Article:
A = 376 - 400 (exceptional quality)

A- = 360-375

B+ = 348-360

B = 336- 348(professional quality)

B- = 320-336

C+ = 308-320 (marginal work)

C = 296-308

C- = 280-296

D+ = 268-280

D = 256-268

D- = 240-256

F = 239 and below










COURSE SCHEDULE


WEEK

DATES

TOPICS and LEARNING ACTIVITIES

READINGS AND OTHER ASSIGNMENTS

1

8/29

Social Work Lab in Mariposa Hall, room #1013: Complete volunteer forms

Get TB test done and read if your agency requires it.

Complete risk assessment forms in SW lab and give copies to instructor.

1

9/1

Overview of the Course: Syllabus and Assignments

Discussion of Field Assignments

Warm up Exercises



Kirst-Ashman: Chapter 1
Sign up for field assignment and

Schedule interview and/or orientation with your service agency

2

9/5


Labor Day-Holiday

HOLIDAY

2

9/7



What is Social Work?

Kirst-Ashman: Chapter 1

Grobman: Chapter 1



3

9/12


Social Work History…where did “social work” come from?

Kirst-Ashman: Chapter 6

3

9/14


Social Work Values and Ethics

Kirst-Ashman: Chapter 2

Code of Ethics – NASW website

Grobman: Chapter 22, Involuntary Admission
Deadline to sign-up for orientations and interviews with service learning agencies


4

9/19

Empowerment and Human Diversity


Kirst-Ashman: Chapters 3
Grobman: Read 1 of these: Chapter 16, Working with Gay and Lesbian Youth, OR

Ch. 5, Working with Pregnant Women, OR

Ch. 34: Residential Treatment for Adolescent Sexual Offenders, OR Ch. 35 Forensic Social Work: Mitigating the Death Penalty, OR Ch.54 Mucho Gusto en Conocerle: Working with Migrant Farm Families.


WEEK

DATES

TOPICS and LEARNING ACTIVITIES

READINGS AND OTHER ASSIGNMENTS

4

9/21

Generalist Practice
Social Work Specialization Paper due


Kirst-Ashman: Chapters 4
Grobman: Ch.13 Social work in Rural School District, OR

Ch. 27: Dual Diagnosis Substance Abuse and Mental Health In an Inpatient Treatment Setting OR

Ch. 26 Disaster Mental Health Services, OR Chapter 38 Nursing Home Social Worker, OR Chapter 41 Home Health Social Worker


5

9/26

Quiz – Chapters 1-4

Speaker or Movie

Class Discussion

5

9/28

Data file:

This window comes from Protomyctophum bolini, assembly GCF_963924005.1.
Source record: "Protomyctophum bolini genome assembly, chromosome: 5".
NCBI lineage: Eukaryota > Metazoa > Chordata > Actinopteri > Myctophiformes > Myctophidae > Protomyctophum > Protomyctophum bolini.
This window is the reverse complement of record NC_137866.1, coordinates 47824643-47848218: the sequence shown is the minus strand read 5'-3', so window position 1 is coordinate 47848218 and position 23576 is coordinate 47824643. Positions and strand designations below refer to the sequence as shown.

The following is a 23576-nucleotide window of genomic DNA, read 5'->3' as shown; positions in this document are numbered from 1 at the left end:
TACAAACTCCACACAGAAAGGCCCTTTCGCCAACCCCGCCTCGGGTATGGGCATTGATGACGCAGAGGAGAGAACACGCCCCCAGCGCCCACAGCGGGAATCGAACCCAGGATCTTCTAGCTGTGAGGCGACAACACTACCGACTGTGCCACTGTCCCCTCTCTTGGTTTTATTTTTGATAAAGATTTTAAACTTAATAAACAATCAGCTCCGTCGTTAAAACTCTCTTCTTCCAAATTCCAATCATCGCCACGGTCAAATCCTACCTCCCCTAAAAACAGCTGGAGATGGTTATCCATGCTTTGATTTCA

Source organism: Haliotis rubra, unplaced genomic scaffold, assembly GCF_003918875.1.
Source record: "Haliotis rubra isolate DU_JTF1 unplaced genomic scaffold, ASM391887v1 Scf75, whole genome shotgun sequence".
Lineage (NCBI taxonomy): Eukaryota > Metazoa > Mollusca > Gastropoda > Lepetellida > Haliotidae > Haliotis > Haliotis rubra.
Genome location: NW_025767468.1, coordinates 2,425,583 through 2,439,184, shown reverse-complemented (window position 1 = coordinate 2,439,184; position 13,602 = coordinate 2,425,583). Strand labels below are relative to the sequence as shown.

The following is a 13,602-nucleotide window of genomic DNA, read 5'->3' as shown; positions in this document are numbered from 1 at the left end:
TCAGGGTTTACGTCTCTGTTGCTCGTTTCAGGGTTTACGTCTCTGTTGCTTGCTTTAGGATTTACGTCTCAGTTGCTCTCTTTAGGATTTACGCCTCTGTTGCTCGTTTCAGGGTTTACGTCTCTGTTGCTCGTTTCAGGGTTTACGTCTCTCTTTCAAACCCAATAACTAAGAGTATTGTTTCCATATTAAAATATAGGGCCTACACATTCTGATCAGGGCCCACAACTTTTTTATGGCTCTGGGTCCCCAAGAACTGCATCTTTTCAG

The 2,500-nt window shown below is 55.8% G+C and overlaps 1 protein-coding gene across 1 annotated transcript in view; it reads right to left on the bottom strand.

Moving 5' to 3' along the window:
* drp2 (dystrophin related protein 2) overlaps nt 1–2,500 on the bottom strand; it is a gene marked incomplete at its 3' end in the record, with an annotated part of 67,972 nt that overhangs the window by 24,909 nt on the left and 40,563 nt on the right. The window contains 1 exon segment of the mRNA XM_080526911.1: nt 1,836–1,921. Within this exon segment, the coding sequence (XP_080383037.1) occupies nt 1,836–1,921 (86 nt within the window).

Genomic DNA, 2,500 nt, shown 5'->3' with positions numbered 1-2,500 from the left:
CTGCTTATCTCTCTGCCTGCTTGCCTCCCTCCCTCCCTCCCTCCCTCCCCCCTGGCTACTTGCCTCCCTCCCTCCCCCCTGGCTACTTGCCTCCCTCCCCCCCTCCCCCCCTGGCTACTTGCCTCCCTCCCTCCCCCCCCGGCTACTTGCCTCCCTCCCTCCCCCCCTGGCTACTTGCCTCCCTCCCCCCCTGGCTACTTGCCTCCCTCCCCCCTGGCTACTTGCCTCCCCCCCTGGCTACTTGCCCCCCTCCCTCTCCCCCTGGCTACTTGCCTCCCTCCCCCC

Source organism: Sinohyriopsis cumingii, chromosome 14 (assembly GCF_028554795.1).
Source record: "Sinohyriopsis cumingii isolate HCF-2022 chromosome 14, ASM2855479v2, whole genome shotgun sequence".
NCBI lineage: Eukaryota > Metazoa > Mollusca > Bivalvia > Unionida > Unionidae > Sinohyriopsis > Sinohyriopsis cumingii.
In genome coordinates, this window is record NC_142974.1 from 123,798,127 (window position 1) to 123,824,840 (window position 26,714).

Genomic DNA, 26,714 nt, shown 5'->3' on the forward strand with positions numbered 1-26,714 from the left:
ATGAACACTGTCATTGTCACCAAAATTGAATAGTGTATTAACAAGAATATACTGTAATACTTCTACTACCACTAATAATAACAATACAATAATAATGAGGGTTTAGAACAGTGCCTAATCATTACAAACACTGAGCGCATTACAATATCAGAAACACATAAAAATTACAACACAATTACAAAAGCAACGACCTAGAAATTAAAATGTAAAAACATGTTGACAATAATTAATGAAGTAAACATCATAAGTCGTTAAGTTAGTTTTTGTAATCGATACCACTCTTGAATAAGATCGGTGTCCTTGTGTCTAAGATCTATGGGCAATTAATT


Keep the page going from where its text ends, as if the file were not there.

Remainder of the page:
Practice Settings


Kirst -Ashman: Chapter 5
Grobman: Ch. 17, Child Welfare Ombudsman
SSLA due to instructor

6

10/3

Social Welfare Policy

Kirst-Ashmann: Chapter 7
Grobman: Chapter 52, Community Organizing for Social Change; AND

Ch. 53, A Day in the Life of a Policy Practitioner




6

10/5

Policies and Programs to Combat Poverty

Kirst-Ashman: Chapter 8



7

10/10

Quiz Chapters 5-8

Speaker or Movie

Class Discussion



7

10/12

Social Work and Services to Children and Families



Kirst-Ashman: Chapter 9
Grobman : chapters 2,15,19


WEEK

DATES

TOPICS and LEARNING ACTIVITIES

READINGS AND OTHER ASSIGNMENTS

8

10/17

Child Welfare Speaker

Grobman: Chapter 14: Urban Child Protective Services

8

10/19

Mid-term Written Exam Due

Social Work and Services for Older Adults




Kirst-Ashman Chapter 10
Grobman: Part 10, Ch. 37,39, and 40 only



9

10/24

Social Work and Services for People with Disabilities



Kirst-Ashman Chapter 11

Grobman: 1 chapter in Part 5,, Disabilities (Ch. 20 OR 21)





9

10/26

Social Work and Services in Health Care



Kirst-Ashman Chapter 12

Grobman Chapters3,4,6,7




10

10/31

Quiz Chapters 9-12

Speaker or Movie

Class Discussion

10

11/2

Social Work and Services in Mental Health


Kirst-Ashman Chapter 13

Grobman: Chapters 23-25


11

11/7

Speaker

Grobman: Chapters 23-25


11

11/9

Social Work and Substance Use, Abuse and Dependence


Kirst-Ashman Chapter 14

Grobman -Part 7, CH. 28 or 29



12

11/14

Social Work and Services for Youth and in the schools


Kirst-Ashman Chapter 15

Grobman : Part 3 –School Social Work, Chapters11 &12 only



12

11/16

Social Work in the Criminal Justice System


Kirst-Ashman Chapter 16

Grobman Chapters 32,33, and 36




13

11/21

Working with BSW/MSW students as a field instructor

Speaker

Grobman – Part 13 Higher Education



13

11/23

No Class

Happy Thanksgiving

14

11/28

Speaker

Presentations

Criminal Justice Speaker

WEEK

DATES

TOPICS and LEARNING ACTIVITIES

READINGS AND OTHER ASSIGNMENTS

14

11/30

Presentations

Prepare for Exam

15

12/5

Presentations

Prepare for Exam

15

12/7

Presentations

Deadline for turning in Service Learning Time logs to Community Engagement Center (copy to instructor as well).

Prepare for Exam

16

12/12

12/12 Final Exam- Cumulative exam Chapters 1-16

Review Kirst-Ashman Chapters 1-16